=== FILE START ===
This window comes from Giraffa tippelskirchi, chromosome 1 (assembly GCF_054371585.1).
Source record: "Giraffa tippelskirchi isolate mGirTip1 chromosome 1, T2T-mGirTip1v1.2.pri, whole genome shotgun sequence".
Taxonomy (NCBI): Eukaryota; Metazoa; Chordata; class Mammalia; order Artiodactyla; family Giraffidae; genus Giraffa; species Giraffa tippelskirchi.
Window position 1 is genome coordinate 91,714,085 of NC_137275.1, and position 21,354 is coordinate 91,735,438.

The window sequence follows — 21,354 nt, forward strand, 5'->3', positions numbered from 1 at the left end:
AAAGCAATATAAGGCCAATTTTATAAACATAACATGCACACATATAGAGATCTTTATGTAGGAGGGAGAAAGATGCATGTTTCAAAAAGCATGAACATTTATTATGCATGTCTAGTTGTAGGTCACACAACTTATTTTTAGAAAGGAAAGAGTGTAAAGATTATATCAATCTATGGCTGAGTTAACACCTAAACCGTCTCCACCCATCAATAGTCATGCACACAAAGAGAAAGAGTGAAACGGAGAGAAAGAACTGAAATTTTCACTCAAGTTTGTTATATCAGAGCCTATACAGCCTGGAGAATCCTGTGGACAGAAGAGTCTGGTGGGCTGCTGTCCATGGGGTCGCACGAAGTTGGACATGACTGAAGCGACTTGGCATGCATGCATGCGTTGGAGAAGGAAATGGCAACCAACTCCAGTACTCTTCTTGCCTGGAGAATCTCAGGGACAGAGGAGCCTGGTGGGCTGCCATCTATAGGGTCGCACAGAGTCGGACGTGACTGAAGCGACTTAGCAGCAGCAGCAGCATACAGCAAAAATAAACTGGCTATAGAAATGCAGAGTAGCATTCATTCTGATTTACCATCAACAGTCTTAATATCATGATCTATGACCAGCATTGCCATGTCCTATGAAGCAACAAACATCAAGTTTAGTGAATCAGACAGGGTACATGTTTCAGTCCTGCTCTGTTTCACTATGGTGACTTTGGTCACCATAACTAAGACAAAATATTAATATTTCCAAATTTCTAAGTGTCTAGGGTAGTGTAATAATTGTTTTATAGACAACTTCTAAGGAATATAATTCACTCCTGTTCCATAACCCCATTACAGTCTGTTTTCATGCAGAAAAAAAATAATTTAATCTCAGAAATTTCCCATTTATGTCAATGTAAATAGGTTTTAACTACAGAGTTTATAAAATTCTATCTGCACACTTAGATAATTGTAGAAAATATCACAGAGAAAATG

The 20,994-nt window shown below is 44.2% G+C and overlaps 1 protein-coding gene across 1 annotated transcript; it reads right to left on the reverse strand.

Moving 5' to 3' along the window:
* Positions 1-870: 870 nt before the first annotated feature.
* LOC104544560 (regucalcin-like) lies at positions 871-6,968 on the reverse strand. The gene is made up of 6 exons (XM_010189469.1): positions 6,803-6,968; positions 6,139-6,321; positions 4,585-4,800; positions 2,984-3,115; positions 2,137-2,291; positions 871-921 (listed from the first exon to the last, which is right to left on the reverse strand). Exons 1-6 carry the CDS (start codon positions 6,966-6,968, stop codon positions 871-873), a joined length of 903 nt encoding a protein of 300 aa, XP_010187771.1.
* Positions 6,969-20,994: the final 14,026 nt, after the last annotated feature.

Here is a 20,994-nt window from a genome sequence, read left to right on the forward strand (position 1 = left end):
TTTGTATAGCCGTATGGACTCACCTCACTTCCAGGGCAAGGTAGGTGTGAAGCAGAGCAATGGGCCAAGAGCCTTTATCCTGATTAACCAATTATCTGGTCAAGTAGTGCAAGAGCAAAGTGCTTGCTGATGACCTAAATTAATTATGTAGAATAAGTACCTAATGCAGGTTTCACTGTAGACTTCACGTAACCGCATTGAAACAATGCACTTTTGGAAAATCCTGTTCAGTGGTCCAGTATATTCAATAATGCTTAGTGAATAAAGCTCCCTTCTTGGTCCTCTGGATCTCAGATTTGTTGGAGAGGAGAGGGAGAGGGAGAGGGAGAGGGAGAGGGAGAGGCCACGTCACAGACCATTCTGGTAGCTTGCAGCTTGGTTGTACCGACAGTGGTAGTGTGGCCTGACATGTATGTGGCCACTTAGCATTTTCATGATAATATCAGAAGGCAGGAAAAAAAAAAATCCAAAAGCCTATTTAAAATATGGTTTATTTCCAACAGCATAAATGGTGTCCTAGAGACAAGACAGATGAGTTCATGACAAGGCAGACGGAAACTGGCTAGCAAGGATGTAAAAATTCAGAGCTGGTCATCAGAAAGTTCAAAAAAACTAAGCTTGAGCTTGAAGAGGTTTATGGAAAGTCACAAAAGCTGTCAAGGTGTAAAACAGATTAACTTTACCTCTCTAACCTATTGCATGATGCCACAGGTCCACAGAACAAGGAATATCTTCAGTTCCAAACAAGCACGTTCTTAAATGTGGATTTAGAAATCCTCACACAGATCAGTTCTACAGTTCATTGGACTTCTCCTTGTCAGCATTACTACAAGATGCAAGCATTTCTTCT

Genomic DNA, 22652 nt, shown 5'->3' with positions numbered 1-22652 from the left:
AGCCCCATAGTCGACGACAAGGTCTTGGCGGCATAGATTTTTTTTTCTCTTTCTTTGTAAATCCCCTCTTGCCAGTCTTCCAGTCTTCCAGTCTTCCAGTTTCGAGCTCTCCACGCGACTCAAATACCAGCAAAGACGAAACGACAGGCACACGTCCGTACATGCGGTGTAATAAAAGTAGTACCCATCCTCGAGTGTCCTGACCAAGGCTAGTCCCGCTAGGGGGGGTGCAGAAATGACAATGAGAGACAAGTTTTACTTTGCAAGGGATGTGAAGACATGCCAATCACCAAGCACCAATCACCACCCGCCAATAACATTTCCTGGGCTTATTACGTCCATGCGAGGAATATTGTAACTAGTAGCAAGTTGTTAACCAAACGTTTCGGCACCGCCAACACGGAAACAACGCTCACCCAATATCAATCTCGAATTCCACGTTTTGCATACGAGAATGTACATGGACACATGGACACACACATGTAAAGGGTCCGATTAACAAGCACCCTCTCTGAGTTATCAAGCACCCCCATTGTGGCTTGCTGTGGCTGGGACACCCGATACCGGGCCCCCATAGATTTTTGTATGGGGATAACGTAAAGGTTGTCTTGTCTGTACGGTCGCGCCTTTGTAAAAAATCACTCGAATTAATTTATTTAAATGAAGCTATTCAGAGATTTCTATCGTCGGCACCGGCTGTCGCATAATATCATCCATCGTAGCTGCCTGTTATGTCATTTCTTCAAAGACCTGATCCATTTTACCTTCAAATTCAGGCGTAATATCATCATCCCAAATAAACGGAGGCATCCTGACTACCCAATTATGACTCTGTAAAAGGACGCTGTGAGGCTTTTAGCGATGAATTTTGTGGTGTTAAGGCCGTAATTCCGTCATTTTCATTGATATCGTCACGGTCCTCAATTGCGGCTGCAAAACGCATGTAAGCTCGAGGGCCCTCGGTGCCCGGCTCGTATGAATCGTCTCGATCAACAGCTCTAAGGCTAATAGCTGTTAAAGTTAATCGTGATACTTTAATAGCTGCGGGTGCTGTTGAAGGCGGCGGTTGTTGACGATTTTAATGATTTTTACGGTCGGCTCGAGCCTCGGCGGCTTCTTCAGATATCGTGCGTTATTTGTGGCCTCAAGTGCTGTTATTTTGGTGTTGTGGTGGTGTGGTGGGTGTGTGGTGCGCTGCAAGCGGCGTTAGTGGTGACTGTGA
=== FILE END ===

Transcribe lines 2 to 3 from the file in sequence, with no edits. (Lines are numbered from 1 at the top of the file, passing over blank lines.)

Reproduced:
Source record: "Giraffa tippelskirchi isolate mGirTip1 chromosome 1, T2T-mGirTip1v1.2.pri, whole genome shotgun sequence".
Taxonomy (NCBI): Eukaryota; Metazoa; Chordata; class Mammalia; order Artiodactyla; family Giraffidae; genus Giraffa; species Giraffa tippelskirchi.